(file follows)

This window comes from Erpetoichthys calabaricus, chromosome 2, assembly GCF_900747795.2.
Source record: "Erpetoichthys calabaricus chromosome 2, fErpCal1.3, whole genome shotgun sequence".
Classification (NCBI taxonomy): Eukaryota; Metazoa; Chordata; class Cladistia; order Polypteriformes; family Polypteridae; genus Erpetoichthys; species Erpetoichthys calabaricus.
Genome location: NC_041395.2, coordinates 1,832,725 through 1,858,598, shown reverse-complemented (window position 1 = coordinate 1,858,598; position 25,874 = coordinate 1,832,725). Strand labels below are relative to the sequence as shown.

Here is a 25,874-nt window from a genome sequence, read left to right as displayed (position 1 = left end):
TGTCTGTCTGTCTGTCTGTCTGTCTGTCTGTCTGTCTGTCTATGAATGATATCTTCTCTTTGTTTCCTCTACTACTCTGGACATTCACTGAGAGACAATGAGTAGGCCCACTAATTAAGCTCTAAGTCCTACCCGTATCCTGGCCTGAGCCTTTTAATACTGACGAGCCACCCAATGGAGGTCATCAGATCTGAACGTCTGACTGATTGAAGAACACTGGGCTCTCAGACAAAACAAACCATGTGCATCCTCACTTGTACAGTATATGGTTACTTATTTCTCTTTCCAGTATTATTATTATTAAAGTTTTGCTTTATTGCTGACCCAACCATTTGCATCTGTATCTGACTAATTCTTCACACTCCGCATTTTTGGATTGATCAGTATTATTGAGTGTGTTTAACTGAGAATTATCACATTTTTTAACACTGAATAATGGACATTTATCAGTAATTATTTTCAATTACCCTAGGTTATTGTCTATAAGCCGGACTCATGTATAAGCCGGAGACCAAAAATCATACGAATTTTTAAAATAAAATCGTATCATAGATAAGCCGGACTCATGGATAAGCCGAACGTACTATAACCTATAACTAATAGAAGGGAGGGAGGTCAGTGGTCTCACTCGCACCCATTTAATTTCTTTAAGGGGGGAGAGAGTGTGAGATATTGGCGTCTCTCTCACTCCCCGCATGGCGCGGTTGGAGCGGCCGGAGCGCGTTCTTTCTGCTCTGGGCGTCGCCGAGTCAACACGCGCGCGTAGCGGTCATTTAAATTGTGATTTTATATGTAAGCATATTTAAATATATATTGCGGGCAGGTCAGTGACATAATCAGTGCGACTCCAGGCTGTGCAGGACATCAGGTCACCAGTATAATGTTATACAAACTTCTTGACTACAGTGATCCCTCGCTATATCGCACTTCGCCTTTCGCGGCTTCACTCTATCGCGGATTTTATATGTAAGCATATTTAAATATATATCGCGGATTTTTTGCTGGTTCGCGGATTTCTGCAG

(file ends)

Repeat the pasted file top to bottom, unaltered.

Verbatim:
This window comes from Erpetoichthys calabaricus, chromosome 2, assembly GCF_900747795.2.
Source record: "Erpetoichthys calabaricus chromosome 2, fErpCal1.3, whole genome shotgun sequence".
Classification (NCBI taxonomy): Eukaryota; Metazoa; Chordata; class Cladistia; order Polypteriformes; family Polypteridae; genus Erpetoichthys; species Erpetoichthys calabaricus.
Genome location: NC_041395.2, coordinates 1,832,725 through 1,858,598, shown reverse-complemented (window position 1 = coordinate 1,858,598; position 25,874 = coordinate 1,832,725). Strand labels below are relative to the sequence as shown.

Here is a 25,874-nt window from a genome sequence, read left to right as displayed (position 1 = left end):
TGTCTGTCTGTCTGTCTGTCTGTCTGTCTGTCTGTCTGTCTATGAATGATATCTTCTCTTTGTTTCCTCTACTACTCTGGACATTCACTGAGAGACAATGAGTAGGCCCACTAATTAAGCTCTAAGTCCTACCCGTATCCTGGCCTGAGCCTTTTAATACTGACGAGCCACCCAATGGAGGTCATCAGATCTGAACGTCTGACTGATTGAAGAACACTGGGCTCTCAGACAAAACAAACCATGTGCATCCTCACTTGTACAGTATATGGTTACTTATTTCTCTTTCCAGTATTATTATTATTAAAGTTTTGCTTTATTGCTGACCCAACCATTTGCATCTGTATCTGACTAATTCTTCACACTCCGCATTTTTGGATTGATCAGTATTATTGAGTGTGTTTAACTGAGAATTATCACATTTTTTAACACTGAATAATGGACATTTATCAGTAATTATTTTCAATTACCCTAGGTTATTGTCTATAAGCCGGACTCATGTATAAGCCGGAGACCAAAAATCATACGAATTTTTAAAATAAAATCGTATCATAGATAAGCCGGACTCATGGATAAGCCGAACGTACTATAACCTATAACTAATAGAAGGGAGGGAGGTCAGTGGTCTCACTCGCACCCATTTAATTTCTTTAAGGGGGGAGAGAGTGTGAGATATTGGCGTCTCTCTCACTCCCCGCATGGCGCGGTTGGAGCGGCCGGAGCGCGTTCTTTCTGCTCTGGGCGTCGCCGAGTCAACACGCGCGCGTAGCGGTCATTTAAATTGTGATTTTATATGTAAGCATATTTAAATATATATTGCGGGCAGGTCAGTGACATAATCAGTGCGACTCCAGGCTGTGCAGGACATCAGGTCACCAGTATAATGTTATACAAACTTCTTGACTACAGTGATCCCTCGCTATATCGCACTTCGCCTTTCGCGGCTTCACTCTATCGCGGATTTTATATGTAAGCATATTTAAATATATATCGCGGATTTTTTGCTGGTTCGCGGATTTCTGCAG